High-flying dance moves coming to Grand Opera House have to be seen to be disbelieved

Yes, when she was young, Kelsey Long’s mother told her not to jump off high things — like the house.

But she did.

“I did, I jumped off the house but not to a hard spot,” Long said. “I knew better than that. I jumped to a soft place. I jumped into our pool.”

Now, not so far removed from her young leap from housetop to pool, Long performs more daring feats as a dancer with the acrobatic dance company Diavolo which performs 7:30 p.m. Saturday at the Grand Opera House.

She’s among 12 dancers who through a variety of means might be soaring beautifully — and dangerously — 20 feet above the stage at distances equally as far.

You might have caught some of Diavolo’s work before on NBC’s “America’s Got Talent.” In the 2017 season, their high-flying spectacles made them top 10 finalists.

But seeing on TV, even on the biggest screen, doesn’t compare to the gasp-factor a live performance brings, Long said.

“On TV, you have kind of a size reference,” she said. “You know how tall the average person is so when you see us doing some crazy fly off an apparatus you kind of understand how high and far it is. But when you see us live, when you’re in the audience and there it is, happening right in front of you in the same space you’re in, you have a much more tangible understanding and experience. You really understand the risk and the beauty and how it all tells a story.”

Long said she was an active kid. She played high-level competitive sports in school and was always at the beach, eventually as a lifeguard — she was a Southern California kid, after all. At age 3, she started training in gymnastics, ballet, jazz and contemporary dance which became her passion.

“I grew up a pretty active child and was lucky to have parents who put me in different activities, some of them even a little risky,” she said. “I guess my first understanding of boundaries might have been a little different than other kids. Right off the bat, when I was learning to walk, my father encouraged my mother not to hold my hand walking down our stairs but to let me try it. My parents supported me in testing myself and my physical capabilities.”

As a teenager, Long had the opportunity to dance with well-known troupes then gained a degree in Dance, Choreography and Performance from California Institute of the Arts. In several years, she danced with other companies as well as serving in technical production roles. In 2015, she performed a self-choreographed solo at the Seoul International Dance Competition and won top honors in her division.

But with a growing dance career, Long said she was finding something missing, something she finally put a name to after seeing Diavolo: risk!

“In all I did I was missing something, I was missing risk and I was missing it a lot,” she said. “That feeling you get in your stomach people call butterflies. Anxious excitement is hard to find when the ground is right there under your feet. Joining Diavolo I use all my technical skills and techniques as a trained dancer but we’re able to push beyond boundaries and create new ones in momentary weightlessness.”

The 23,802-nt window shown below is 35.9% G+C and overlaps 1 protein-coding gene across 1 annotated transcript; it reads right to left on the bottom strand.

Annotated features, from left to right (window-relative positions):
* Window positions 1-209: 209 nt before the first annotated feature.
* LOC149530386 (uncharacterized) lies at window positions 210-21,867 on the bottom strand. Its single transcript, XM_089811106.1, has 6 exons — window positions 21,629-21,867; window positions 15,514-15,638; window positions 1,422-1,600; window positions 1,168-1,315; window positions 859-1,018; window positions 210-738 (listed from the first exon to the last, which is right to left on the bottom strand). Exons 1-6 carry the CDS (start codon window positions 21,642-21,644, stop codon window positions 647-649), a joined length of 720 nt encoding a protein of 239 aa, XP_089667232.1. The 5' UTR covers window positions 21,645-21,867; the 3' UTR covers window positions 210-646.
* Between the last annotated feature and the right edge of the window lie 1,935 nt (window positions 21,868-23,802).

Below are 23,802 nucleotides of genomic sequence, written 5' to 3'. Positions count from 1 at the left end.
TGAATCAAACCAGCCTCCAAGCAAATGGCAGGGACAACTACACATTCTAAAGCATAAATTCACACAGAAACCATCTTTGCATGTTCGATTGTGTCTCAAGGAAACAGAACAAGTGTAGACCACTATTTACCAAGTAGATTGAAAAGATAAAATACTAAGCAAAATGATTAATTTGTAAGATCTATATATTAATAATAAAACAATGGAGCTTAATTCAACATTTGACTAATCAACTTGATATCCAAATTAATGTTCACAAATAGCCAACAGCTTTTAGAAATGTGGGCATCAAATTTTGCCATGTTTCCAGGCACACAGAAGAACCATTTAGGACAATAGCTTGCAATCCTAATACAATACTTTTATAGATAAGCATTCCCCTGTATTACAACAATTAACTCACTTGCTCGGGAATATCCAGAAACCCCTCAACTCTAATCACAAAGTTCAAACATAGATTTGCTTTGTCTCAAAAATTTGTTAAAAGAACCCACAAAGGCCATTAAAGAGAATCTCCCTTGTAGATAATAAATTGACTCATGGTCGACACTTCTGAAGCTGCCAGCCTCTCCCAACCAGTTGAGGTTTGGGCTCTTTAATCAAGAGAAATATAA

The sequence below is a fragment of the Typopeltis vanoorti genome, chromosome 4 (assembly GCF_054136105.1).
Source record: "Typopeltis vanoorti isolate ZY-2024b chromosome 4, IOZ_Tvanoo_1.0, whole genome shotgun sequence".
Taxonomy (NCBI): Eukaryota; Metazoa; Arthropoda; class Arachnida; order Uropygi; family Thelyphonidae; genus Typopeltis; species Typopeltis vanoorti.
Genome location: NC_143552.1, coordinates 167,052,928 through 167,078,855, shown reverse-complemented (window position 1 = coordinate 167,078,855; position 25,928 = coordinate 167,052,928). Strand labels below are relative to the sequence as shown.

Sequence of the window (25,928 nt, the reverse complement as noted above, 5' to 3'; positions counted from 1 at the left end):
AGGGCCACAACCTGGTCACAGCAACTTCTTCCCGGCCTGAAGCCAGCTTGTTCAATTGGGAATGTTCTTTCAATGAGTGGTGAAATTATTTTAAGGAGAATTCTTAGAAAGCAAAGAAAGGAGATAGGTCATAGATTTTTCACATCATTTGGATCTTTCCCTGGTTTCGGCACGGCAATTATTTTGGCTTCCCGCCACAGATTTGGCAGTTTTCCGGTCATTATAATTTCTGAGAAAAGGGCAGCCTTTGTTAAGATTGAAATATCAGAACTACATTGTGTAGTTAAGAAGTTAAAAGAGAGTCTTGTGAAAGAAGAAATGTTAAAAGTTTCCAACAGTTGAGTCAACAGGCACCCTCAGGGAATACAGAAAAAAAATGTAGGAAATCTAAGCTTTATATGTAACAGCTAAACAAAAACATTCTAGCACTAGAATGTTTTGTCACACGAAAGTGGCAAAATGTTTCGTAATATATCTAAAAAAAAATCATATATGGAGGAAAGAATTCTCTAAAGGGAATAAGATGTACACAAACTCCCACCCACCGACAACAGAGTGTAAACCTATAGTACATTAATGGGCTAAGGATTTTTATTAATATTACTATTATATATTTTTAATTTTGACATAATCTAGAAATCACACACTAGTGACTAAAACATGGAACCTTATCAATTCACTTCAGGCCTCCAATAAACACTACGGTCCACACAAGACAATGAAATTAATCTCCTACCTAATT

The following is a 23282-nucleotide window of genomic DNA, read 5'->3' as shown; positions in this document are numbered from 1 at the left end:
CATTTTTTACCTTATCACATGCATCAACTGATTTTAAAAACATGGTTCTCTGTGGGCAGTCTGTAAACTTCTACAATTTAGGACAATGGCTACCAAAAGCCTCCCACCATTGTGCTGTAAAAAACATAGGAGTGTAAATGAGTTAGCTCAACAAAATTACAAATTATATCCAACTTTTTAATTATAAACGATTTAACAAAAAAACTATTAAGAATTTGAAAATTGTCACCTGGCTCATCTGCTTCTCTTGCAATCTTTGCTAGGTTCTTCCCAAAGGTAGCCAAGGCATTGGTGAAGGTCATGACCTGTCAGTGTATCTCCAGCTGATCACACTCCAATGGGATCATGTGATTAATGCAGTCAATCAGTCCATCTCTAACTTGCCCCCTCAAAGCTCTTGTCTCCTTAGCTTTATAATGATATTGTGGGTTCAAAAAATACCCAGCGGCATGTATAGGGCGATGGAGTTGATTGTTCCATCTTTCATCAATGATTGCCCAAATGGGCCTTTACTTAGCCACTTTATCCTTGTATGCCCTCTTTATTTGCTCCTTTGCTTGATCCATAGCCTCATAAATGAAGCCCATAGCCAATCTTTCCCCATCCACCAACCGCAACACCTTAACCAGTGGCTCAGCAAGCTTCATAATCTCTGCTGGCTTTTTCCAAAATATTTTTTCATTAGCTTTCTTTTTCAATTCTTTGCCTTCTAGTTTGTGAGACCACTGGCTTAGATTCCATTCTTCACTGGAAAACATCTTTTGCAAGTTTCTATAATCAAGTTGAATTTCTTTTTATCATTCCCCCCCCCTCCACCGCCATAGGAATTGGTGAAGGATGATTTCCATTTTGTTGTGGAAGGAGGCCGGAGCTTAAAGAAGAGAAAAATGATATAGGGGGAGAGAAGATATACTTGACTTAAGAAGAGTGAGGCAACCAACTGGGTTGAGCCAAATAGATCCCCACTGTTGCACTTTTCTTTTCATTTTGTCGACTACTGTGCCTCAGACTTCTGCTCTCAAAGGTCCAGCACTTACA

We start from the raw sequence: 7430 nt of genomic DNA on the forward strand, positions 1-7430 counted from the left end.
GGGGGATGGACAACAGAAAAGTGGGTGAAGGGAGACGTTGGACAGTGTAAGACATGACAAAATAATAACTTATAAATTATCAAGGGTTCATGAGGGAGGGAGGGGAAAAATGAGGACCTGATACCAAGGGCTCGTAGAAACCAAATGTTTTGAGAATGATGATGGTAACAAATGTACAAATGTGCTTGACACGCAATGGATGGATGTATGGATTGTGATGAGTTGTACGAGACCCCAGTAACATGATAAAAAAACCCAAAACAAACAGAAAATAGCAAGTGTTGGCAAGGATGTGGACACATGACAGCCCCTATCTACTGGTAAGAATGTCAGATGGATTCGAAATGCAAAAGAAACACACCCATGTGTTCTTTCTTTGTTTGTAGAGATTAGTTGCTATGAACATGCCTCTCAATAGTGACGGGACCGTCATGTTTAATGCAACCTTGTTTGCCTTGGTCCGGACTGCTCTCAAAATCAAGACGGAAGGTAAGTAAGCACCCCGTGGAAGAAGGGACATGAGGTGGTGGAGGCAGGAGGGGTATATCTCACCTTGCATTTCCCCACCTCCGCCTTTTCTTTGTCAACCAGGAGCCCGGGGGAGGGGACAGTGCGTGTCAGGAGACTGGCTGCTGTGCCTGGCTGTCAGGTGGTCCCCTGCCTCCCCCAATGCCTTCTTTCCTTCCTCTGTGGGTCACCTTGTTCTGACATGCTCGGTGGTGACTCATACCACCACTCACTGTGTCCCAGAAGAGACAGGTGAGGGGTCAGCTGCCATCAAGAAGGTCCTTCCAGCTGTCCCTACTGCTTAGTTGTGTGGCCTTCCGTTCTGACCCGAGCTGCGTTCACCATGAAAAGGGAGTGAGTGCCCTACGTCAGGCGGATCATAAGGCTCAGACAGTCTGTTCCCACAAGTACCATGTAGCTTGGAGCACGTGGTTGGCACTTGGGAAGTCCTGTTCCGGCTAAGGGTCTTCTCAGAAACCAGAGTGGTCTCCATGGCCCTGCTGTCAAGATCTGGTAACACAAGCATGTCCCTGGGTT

In addition to finding a beautiful and newly satisfying way to perform, Long said she also found a stronger sense of community and trust among the company’s dancers.

“Believe me, with the extraordinary things we do and how we do them, we have to build a level of trust and commitment that goes beyond the ordinary,” she said. “We practice, work out and rehearse intensely to present a beautiful, breathtaking performance but also we do it to keep one another safe. Before each performance, we look in each other’s eyes and say, ‘I will die for you.’ And we mean it. We watch out for one another to see if something is not quite right and react in order to remedy it.”

Just as troupe members watch out for and encourage one another, Long said she hopes audiences are inspired to “grander” things.

“It’s entertaining, without question,” she said. “Audiences are mesmerizingly entertained but I believe it also has the potential to inspire people to be grander in whatever they do. Feel deeper. Emote with more passion. Push further and take risks. Do something out of their comfort zone because that’s where you discover and grow. And I hope the trust and respect we have for one another on stage spills over.”

Long can be recognized in the evening’s first act, Voyage, as the more plainly dressed soloist on a journey finding love and wonder within herself and, as Long put it, “within this amazing universe we’ve all been gifted with.”

Diavolo is celebrating its 25th anniversary year after being created by French-born choreographer Jacques Heim. The name Diavolo comes from two Spanish words roughly conveying the idea “the day I fly.”

Contact Michael W. Pannell at mwpannell@gmail.com.


Where: The Grand Opera House, 651 Mulberry St.

When: 7:30 p.m. Oct. 5

Cost: $40-$45

Information: 478-301-5470, www.thegrandmacon.com/all-events/diavolo